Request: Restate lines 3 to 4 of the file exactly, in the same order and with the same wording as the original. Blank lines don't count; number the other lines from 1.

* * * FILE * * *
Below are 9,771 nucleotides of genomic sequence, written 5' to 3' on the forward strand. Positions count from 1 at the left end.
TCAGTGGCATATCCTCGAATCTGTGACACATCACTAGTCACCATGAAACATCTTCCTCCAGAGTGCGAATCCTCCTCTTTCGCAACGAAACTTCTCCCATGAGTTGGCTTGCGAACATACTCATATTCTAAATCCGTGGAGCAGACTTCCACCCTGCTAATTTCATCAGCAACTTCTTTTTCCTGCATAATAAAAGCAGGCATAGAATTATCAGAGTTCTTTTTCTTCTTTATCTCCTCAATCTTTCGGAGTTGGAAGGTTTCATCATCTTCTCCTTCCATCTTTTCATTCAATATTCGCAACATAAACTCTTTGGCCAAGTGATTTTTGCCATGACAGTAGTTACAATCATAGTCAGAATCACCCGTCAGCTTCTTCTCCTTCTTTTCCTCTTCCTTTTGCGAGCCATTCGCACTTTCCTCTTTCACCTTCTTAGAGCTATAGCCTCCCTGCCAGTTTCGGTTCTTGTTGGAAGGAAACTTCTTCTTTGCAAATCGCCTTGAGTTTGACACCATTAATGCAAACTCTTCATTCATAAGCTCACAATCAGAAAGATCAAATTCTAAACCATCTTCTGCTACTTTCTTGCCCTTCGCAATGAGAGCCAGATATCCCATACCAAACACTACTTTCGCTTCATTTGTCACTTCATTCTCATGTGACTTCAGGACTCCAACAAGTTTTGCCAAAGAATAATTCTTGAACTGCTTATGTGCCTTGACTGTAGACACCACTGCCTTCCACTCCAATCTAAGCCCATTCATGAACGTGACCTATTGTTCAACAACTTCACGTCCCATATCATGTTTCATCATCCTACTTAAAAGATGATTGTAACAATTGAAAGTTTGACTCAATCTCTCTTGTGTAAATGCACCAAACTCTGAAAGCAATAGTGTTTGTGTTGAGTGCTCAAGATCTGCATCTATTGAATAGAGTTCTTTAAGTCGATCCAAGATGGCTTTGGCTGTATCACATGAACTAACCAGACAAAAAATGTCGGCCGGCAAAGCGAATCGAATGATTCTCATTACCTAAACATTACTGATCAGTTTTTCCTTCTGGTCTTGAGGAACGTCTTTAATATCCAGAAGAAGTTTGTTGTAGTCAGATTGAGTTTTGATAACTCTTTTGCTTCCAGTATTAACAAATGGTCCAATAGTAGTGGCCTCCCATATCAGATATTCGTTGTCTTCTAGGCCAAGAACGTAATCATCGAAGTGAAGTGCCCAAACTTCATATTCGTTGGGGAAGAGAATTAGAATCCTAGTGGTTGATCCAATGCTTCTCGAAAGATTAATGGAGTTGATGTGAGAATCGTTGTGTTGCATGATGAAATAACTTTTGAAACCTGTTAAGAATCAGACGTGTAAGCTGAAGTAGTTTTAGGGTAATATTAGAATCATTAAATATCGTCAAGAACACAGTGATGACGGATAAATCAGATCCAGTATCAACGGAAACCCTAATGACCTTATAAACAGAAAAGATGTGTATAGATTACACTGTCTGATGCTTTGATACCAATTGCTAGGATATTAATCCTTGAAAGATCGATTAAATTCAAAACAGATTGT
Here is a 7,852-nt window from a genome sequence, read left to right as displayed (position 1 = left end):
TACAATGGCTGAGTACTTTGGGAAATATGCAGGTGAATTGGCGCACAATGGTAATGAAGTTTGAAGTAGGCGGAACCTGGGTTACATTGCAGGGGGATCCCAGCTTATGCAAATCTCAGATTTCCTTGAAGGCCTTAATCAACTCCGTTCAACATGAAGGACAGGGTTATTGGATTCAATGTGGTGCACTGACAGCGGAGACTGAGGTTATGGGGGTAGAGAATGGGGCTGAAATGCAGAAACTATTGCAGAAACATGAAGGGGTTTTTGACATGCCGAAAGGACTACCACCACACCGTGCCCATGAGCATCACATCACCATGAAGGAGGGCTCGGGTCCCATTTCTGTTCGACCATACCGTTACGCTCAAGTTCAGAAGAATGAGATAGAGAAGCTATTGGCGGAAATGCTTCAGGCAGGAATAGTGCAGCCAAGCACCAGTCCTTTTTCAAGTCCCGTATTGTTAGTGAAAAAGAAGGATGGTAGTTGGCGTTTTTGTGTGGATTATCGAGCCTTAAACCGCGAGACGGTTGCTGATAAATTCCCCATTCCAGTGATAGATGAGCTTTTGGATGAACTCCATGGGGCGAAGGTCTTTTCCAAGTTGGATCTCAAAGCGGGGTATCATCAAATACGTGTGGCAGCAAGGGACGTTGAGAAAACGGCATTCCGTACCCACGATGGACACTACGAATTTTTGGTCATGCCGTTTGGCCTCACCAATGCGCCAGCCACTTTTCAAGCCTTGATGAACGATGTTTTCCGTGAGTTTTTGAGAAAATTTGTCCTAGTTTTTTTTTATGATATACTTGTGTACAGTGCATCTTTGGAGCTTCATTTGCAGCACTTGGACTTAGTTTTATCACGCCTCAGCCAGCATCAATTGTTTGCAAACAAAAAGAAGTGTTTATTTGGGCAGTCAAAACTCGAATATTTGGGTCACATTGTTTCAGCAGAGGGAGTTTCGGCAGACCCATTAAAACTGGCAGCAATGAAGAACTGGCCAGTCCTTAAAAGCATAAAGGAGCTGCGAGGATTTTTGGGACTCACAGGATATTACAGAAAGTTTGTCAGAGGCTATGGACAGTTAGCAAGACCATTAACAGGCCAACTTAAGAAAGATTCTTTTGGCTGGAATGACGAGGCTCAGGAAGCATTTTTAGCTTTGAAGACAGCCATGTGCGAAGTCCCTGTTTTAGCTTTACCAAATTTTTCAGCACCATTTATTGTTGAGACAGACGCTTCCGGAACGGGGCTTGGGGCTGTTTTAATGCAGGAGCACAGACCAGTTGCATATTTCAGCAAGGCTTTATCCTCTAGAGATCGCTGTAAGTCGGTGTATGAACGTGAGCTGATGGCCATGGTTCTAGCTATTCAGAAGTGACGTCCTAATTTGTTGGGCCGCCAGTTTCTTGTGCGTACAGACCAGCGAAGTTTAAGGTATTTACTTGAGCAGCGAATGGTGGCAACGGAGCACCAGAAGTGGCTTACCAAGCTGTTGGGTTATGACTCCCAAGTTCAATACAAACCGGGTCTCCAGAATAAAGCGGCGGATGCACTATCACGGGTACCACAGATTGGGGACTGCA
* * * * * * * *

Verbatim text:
Here is a 7,852-nt window from a genome sequence, read left to right as displayed (position 1 = left end):
TACAATGGCTGAGTACTTTGGGAAATATGCAGGTGAATTGGCGCACAATGGTAATGAAGTTTGAAGTAGGCGGAACCTGGGTTACATTGCAGGGGGATCCCAGCTTATGCAAATCTCAGATTTCCTTGAAGGCCTTAATCAACTCCGTTCAACATGAAGGACAGGGTTATTGGATTCAATGTGGTGCACTGACAGCGGAGACTGAGGTTATGGGGGTAGAGAATGGGGCTGAAATGCAGAAACTATTGCAGAAACATGAAGGGGTTTTTGACATGCCGAAAGGACTACCACCACACCGTGCCCATGAGCATCACATCACCATGAAGGAGGGCTCGGGTCCCATTTCTGTTCGACCATACCGTTACGCTCAAGTTCAGAAGAATGAGATAGAGAAGCTATTGGCGGAAATGCTTCAGGCAGGAATAGTGCAGCCAAGCACCAGTCCTTTTTCAAGTCCCGTATTGTTAGTGAAAAAGAAGGATGGTAGTTGGCGTTTTTGTGTGGATTATCGAGCCTTAAACCGCGAGACGGTTGCTGATAAATTCCCCATTCCAGTGATAGATGAGCTTTTGGATGAACTCCATGGGGCGAAGGTCTTTTCCAAGTTGGATCTCAAAGCGGGGTATCATCAAATACGTGTGGCAGCAAGGGACGTTGAGAAAACGGCATTCCGTACCCACGATGGACACTACGAATTTTTGGTCATGCCGTTTGGCCTCACCAATGCGCCAGCCACTTTTCAAGCCTTGATGAACGATGTTTTCCGTGAGTTTTTGAGAAAATTTGTCCTAGTTTTTTTTTATGATATACTTGTGTACAGTGCATCTTTGGAGCTTCATTTGCAGCACTTGGACTTAGTTTTATCACGCCTCAGCCAGCATCAATTGTTTGCAAACAAAAAGAAGTGTTTATTTGGGCAGTCAAAACTCGAATATTTGGGTCACATTGTTTCAGCAGAGGGAGTTTCGGCAGACCCATTAAAACTGGCAGCAATGAAGAACTGGCCAGTCCTTAAAAGCATAAAGGAGCTGCGAGGATTTTTGGGACTCACAGGATATTACAGAAAGTTTGTCAGAGGCTATGGACAGTTAGCAAGACCATTAACAGGCCAACTTAAGAAAGATTCTTTTGGCTGGAATGACGAGGCTCAGGAAGCATTTTTAGCTTTGAAGACAGCCATGTGCGAAGTCCCTGTTTTAGCTTTACCAAATTTTTCAGCACCATTTATTGTTGAGACAGACGCTTCCGGAACGGGGCTTGGGGCTGTTTTAATGCAGGAGCACAGACCAGTTGCATATTTCAGCAAGGCTTTATCCTCTAGAGATCGCTGTAAGTCGGTGTATGAACGTGAGCTGATGGCCATGGTTCTAGCTATTCAGAAGTGACGTCCTAATTTGTTGGGCCGCCAGTTTCTTGTGCGTACAGACCAGCGAAGTTTAAGGTATTTACTTGAGCAGCGAATGGTGGCAACGGAGCACCAGAAGTGGCTTACCAAGCTGTTGGGTTATGACTCCCAAGTTCAATACAAACCGGGTCTCCAGAATAAAGCGGCGGATGCACTATCACGGGTACCACAGATTGGGGACTGCA